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What Do Open Source and On-Demand Have in Common?

They both keep Steve Ballmer awake at night? Nope, too easy. They both changed the game in enterprise software? True. But the most interesting answer is "community" - they are both driven, and advanced by, the power of the community that surrounds them.

This power was one of the topics raised at this year's Dow Jones Web Ventures conference held earlier this week, where Appirio joined Vauhini Vara of the Wall Street Journal and Salesforce.com president Steve Cakebread onstage.

(Interesting side note: Steve Cakebread is not only president and Chief Strategy Officer at Salesforce.com, but also a Salesforce.com user, and the system administrator at his family's well known wine business - Cakebread Cellars. It's a testament to the simplicity of Salesforce.com that the same platform can serve both a 60,000 person company like Japan Post, as well as a 50-person SMB shop like Cakebread Cellars.)

We joined Steve and Vauhini onstage to discuss how we're using the Force.com platform to create custom SaaS applications for enterprises like Dolby Labs and CRC Healthcare. The questions during Q&A focused mostly on core topics - about a potential recession, whether hybrid vendors like Oracle and Microsoft will succeed in on-demand, why Salesforce is betting on the platform play versus offering more applications, etc.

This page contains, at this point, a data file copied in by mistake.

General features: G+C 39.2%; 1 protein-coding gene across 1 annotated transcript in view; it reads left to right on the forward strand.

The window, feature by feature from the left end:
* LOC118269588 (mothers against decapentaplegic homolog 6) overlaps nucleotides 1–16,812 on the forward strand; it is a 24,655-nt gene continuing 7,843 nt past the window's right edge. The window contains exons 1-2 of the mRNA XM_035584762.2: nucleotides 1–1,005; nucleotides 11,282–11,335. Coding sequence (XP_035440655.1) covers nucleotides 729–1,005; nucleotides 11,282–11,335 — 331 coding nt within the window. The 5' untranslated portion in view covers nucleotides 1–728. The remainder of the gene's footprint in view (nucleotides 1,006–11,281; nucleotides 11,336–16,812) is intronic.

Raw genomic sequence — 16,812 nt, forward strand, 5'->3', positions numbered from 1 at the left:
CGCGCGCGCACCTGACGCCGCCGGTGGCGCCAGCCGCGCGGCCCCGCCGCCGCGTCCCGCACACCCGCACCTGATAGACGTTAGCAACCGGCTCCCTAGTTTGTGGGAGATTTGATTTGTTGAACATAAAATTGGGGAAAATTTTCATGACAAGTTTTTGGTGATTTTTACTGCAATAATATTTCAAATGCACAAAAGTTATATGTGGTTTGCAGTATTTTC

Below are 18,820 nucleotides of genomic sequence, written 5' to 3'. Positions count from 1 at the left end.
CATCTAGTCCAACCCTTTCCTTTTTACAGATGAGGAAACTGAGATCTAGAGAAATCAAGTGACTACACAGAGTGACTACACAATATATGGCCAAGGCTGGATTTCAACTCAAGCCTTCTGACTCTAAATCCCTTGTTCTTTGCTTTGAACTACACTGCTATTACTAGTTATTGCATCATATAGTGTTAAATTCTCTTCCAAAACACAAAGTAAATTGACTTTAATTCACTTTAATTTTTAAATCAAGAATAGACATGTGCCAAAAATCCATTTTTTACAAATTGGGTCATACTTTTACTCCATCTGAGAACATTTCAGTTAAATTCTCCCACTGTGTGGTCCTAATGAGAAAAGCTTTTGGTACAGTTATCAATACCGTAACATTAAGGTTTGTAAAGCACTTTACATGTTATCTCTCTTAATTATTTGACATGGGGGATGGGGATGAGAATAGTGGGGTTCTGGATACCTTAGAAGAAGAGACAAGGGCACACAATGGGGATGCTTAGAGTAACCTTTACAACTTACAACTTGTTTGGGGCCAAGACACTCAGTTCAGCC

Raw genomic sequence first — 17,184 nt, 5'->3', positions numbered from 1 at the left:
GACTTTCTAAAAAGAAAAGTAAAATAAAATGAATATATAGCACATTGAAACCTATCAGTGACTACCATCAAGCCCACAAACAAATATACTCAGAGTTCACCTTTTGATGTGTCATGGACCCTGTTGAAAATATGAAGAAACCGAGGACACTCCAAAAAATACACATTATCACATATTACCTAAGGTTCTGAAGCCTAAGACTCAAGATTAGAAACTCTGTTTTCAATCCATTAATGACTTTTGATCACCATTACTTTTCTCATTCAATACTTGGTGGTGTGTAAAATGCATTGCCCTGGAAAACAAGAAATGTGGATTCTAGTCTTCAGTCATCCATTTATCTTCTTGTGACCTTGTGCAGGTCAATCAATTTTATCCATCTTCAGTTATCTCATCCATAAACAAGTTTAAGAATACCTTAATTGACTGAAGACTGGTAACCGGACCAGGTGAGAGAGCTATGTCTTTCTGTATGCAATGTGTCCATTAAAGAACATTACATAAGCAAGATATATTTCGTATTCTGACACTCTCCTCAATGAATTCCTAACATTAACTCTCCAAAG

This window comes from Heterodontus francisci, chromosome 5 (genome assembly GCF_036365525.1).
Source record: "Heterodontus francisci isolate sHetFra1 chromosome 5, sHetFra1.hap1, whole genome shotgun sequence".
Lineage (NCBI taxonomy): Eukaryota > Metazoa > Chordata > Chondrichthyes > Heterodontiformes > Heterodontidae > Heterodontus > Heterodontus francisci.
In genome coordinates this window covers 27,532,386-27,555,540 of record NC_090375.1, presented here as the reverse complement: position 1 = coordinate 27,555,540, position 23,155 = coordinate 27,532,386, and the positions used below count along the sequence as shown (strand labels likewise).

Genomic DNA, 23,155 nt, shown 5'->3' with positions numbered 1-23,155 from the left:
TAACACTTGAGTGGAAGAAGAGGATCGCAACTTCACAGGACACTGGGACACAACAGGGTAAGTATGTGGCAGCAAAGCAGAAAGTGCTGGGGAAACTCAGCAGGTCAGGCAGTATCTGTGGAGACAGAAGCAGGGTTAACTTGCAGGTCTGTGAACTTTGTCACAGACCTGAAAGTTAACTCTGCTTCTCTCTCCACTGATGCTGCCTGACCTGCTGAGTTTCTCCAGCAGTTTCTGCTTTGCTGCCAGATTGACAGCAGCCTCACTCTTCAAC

One of the most interesting questions - the one prompting this blog - came from an audience member who asked, "How does Salesforce take user feedback into consideration when developing their platform?"

Steve said that Salesforce.com is giving the community - users, partners, customers, prospects, developers - a public forum where they can share their ideas and suggestions and implementing a process to take action. Salesforce has created an on-demand product called Ideas to create this forum that turns ideas into action. It ranks the most requested suggestions, which they then incorporate into their own product development. They also use it to encourages their partner community, including vendors like Appirio, to address the other ideas that don't make it into their own development cycle. Salesforce Ideas is now being implemented at other companies, like Dell and Starbucks.

This illustrates a fundamental shift in how product development, IT and enterprise software organizations operate now. Taking a page from the open source model, smart companies like Salesforce.com, Amazon and Dell are tapping into the community to drive innovation internally. The Internet has given them the means of collaboration. Each of these companies focuses on transparency, openness and getting rid of the "not invented here" syndrome.

We like to say here at Appirio that you have two ears and one mouth for a reason - you have to listen to your customers if you're going to win and keep them. It's nice to see that we're in agreement with the leaders in our industry.



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